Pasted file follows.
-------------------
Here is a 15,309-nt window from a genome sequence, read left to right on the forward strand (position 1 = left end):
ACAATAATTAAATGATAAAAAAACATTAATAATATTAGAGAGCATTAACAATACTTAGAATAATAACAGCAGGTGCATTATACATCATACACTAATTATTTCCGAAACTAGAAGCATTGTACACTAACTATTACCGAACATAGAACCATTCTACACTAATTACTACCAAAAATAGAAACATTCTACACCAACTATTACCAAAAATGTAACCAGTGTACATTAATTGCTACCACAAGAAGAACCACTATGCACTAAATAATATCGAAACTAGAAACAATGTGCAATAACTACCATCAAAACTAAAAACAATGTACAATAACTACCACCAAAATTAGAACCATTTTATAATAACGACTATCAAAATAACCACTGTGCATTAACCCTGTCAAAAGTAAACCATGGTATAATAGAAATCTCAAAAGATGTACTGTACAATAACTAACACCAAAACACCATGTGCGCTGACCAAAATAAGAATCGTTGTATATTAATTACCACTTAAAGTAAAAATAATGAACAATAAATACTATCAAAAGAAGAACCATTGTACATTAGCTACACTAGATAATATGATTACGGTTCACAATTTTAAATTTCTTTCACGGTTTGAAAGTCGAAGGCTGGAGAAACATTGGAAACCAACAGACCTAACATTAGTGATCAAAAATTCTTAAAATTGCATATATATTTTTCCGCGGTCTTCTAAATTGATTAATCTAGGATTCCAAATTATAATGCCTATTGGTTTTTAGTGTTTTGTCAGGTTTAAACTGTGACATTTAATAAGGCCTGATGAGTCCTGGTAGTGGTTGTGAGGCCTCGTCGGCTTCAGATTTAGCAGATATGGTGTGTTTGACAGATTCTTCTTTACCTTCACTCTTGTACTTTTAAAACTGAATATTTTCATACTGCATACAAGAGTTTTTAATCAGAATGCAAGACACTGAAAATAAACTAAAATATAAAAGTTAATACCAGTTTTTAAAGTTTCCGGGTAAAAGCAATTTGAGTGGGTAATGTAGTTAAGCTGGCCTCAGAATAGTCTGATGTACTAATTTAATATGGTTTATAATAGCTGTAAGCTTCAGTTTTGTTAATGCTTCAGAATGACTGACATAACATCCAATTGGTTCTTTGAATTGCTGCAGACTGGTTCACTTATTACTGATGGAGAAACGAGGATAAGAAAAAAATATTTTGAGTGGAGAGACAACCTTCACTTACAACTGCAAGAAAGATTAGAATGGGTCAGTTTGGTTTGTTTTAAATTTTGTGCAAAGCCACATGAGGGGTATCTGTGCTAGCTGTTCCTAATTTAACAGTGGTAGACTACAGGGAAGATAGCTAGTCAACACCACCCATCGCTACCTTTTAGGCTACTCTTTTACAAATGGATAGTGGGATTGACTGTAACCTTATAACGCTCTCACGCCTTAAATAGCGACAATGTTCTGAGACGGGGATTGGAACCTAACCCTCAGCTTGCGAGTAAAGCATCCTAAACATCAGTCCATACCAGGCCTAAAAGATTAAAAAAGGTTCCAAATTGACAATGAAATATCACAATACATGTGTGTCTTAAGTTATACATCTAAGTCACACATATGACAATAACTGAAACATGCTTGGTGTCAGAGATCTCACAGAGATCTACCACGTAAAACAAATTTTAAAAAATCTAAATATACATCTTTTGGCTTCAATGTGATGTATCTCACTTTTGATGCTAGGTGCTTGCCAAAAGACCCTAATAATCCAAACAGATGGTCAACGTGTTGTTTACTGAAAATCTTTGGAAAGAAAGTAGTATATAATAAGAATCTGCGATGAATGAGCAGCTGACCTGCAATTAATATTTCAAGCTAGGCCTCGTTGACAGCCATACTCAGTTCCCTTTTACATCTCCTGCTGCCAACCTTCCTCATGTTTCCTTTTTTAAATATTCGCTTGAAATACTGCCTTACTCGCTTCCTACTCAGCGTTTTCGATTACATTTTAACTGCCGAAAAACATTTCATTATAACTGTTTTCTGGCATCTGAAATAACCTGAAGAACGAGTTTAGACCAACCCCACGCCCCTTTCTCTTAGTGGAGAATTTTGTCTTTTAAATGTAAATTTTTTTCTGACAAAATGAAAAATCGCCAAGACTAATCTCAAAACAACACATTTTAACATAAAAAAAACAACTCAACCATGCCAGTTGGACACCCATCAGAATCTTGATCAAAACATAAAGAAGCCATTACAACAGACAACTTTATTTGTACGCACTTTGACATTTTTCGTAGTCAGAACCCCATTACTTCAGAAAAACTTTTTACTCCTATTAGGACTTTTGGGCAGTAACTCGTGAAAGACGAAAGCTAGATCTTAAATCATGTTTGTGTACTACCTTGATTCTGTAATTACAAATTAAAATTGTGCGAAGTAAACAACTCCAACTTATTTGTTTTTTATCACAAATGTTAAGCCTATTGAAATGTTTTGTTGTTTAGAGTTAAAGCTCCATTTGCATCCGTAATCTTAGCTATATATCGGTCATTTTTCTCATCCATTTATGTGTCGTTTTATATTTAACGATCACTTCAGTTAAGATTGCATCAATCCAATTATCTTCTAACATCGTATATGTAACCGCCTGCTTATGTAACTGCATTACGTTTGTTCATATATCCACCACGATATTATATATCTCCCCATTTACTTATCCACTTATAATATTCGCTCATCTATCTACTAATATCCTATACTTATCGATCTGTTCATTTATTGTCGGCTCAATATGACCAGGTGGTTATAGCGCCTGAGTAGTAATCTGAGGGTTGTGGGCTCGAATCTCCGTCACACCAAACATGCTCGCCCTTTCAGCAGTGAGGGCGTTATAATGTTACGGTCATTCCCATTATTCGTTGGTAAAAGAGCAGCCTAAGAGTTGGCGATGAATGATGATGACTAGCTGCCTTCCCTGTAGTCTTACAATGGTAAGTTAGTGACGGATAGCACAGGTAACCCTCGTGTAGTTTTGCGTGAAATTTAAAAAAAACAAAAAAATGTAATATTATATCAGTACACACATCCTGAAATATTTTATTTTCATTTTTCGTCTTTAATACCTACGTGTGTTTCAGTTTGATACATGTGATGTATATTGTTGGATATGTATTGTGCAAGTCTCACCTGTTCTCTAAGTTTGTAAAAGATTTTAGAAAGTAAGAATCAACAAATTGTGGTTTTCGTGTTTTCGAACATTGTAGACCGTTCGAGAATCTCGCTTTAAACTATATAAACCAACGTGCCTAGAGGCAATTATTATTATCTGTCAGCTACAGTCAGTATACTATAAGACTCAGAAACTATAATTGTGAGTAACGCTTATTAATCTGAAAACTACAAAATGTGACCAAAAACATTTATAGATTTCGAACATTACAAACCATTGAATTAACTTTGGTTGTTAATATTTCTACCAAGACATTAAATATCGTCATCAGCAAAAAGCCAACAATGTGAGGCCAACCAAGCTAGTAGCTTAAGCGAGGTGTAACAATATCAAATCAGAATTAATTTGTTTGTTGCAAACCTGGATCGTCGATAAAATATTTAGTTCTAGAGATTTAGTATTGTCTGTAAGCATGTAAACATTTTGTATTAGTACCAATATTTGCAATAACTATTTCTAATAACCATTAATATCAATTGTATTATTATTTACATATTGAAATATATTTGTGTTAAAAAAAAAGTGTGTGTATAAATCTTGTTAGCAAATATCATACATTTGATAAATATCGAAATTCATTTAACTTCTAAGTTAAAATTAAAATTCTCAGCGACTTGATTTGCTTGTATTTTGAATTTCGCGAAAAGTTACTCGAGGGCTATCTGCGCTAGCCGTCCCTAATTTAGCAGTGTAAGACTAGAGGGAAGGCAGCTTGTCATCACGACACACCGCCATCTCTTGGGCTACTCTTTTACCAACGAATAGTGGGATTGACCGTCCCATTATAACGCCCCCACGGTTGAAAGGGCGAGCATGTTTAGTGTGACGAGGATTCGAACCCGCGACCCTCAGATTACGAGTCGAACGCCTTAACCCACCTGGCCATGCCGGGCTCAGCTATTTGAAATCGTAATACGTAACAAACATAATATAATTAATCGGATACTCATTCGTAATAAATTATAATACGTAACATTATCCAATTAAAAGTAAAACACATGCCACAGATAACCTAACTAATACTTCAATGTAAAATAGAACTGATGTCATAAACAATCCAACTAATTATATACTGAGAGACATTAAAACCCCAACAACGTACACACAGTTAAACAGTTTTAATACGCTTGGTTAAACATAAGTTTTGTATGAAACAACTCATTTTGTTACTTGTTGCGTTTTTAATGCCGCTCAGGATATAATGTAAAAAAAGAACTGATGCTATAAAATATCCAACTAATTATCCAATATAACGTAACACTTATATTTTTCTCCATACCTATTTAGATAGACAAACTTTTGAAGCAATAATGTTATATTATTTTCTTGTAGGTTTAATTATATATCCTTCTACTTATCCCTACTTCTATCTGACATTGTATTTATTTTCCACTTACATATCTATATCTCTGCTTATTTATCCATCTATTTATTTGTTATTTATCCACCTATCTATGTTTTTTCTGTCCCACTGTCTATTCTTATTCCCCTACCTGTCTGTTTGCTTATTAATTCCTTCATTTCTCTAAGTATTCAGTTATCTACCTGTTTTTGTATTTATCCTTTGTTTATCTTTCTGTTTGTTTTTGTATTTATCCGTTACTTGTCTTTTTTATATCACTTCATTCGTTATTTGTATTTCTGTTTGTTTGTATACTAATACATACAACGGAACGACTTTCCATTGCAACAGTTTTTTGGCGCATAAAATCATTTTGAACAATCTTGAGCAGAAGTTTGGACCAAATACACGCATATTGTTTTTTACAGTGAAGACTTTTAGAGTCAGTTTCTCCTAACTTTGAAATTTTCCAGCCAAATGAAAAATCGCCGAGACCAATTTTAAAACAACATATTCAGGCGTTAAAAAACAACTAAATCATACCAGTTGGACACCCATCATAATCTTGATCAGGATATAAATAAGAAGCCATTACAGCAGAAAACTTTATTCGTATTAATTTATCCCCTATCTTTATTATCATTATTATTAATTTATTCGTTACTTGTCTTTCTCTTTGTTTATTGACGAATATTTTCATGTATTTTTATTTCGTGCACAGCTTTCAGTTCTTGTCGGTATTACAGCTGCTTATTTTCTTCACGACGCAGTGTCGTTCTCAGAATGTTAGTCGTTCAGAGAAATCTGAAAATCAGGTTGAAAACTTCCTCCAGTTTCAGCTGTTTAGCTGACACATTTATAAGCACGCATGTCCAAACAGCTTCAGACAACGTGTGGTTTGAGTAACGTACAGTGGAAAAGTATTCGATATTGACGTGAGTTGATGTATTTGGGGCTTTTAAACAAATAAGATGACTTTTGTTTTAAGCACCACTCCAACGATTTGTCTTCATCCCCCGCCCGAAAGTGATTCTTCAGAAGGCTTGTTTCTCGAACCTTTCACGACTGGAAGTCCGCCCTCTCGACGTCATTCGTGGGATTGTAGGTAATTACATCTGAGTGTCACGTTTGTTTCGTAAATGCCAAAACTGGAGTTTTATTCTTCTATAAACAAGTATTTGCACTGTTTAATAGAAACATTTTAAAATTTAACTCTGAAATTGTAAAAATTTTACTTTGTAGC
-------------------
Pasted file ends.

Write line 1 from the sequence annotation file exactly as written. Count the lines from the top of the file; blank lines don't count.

Here is a 15,309-nt window from a genome sequence, read left to right on the forward strand (position 1 = left end):